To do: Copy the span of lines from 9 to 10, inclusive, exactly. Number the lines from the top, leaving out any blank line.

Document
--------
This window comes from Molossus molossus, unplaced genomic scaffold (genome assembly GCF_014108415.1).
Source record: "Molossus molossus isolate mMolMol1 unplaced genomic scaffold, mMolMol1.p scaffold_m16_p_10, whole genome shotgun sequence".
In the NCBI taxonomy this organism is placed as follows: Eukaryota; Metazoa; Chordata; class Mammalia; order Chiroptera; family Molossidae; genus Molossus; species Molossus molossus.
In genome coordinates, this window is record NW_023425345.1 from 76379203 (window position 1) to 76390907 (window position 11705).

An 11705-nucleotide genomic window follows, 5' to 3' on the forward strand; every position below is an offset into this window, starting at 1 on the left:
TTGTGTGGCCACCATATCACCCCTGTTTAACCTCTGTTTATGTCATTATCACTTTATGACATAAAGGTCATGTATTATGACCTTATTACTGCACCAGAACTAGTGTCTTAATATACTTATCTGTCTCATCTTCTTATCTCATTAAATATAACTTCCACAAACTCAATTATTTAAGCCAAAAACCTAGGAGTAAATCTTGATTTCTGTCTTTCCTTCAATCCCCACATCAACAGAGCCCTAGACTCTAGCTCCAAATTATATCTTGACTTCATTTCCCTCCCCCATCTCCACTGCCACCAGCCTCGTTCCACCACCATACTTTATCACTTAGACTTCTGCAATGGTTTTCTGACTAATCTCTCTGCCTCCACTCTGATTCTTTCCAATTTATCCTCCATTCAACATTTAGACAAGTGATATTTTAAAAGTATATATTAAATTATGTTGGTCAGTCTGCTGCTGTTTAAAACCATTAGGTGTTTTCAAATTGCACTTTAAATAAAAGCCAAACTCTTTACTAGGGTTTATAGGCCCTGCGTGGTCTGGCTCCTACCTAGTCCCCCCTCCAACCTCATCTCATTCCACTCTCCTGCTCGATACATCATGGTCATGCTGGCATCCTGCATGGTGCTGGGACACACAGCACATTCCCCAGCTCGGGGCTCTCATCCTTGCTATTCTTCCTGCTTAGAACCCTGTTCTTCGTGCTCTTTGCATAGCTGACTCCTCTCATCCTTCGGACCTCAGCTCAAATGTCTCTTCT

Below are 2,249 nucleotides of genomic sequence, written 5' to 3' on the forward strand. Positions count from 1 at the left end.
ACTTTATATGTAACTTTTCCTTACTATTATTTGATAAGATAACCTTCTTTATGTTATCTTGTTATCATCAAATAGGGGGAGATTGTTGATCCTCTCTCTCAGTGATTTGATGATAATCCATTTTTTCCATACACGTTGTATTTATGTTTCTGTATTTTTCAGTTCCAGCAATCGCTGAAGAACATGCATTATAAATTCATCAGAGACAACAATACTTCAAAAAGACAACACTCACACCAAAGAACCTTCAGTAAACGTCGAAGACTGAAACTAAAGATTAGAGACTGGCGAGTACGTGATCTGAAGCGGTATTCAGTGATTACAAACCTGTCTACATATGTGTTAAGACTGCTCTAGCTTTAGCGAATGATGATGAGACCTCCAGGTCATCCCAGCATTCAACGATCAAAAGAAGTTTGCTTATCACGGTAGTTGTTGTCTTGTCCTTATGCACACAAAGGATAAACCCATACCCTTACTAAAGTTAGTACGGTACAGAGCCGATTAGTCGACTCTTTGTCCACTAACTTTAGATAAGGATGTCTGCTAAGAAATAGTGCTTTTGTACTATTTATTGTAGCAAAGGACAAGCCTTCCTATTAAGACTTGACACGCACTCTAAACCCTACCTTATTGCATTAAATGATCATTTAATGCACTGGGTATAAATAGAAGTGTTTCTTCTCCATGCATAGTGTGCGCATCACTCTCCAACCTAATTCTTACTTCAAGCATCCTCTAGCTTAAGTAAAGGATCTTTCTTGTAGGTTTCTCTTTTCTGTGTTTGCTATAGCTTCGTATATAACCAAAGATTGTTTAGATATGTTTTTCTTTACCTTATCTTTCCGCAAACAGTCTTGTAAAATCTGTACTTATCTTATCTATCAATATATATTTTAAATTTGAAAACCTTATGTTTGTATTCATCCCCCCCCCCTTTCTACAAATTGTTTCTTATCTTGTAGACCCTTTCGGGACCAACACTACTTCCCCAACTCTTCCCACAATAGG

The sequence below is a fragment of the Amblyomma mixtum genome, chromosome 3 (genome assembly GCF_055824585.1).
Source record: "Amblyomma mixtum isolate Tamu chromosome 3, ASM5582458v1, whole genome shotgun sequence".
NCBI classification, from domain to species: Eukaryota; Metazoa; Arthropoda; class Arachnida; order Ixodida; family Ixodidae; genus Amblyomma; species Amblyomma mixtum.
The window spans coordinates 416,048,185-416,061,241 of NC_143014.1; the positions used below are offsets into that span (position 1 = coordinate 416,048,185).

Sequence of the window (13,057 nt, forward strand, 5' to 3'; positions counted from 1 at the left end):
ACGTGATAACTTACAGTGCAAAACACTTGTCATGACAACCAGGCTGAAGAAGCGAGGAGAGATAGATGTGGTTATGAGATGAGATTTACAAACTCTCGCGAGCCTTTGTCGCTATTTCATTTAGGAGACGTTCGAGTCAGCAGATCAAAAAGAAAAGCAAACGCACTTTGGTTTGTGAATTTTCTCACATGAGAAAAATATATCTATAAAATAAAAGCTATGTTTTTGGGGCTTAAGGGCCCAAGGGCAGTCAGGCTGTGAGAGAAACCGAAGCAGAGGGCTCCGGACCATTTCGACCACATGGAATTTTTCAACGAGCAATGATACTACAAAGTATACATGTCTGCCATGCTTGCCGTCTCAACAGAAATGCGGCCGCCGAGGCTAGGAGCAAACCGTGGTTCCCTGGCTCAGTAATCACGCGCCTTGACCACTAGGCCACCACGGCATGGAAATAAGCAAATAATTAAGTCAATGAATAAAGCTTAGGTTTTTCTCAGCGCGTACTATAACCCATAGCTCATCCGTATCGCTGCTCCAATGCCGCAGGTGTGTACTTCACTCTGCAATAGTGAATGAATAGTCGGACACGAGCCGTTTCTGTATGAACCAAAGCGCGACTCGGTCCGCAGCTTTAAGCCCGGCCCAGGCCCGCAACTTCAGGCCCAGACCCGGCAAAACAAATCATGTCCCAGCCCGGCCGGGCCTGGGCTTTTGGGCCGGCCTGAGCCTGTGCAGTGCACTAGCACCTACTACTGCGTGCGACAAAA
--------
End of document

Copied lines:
The sequence below is a fragment of the Amblyomma mixtum genome, chromosome 3 (genome assembly GCF_055824585.1).
Source record: "Amblyomma mixtum isolate Tamu chromosome 3, ASM5582458v1, whole genome shotgun sequence".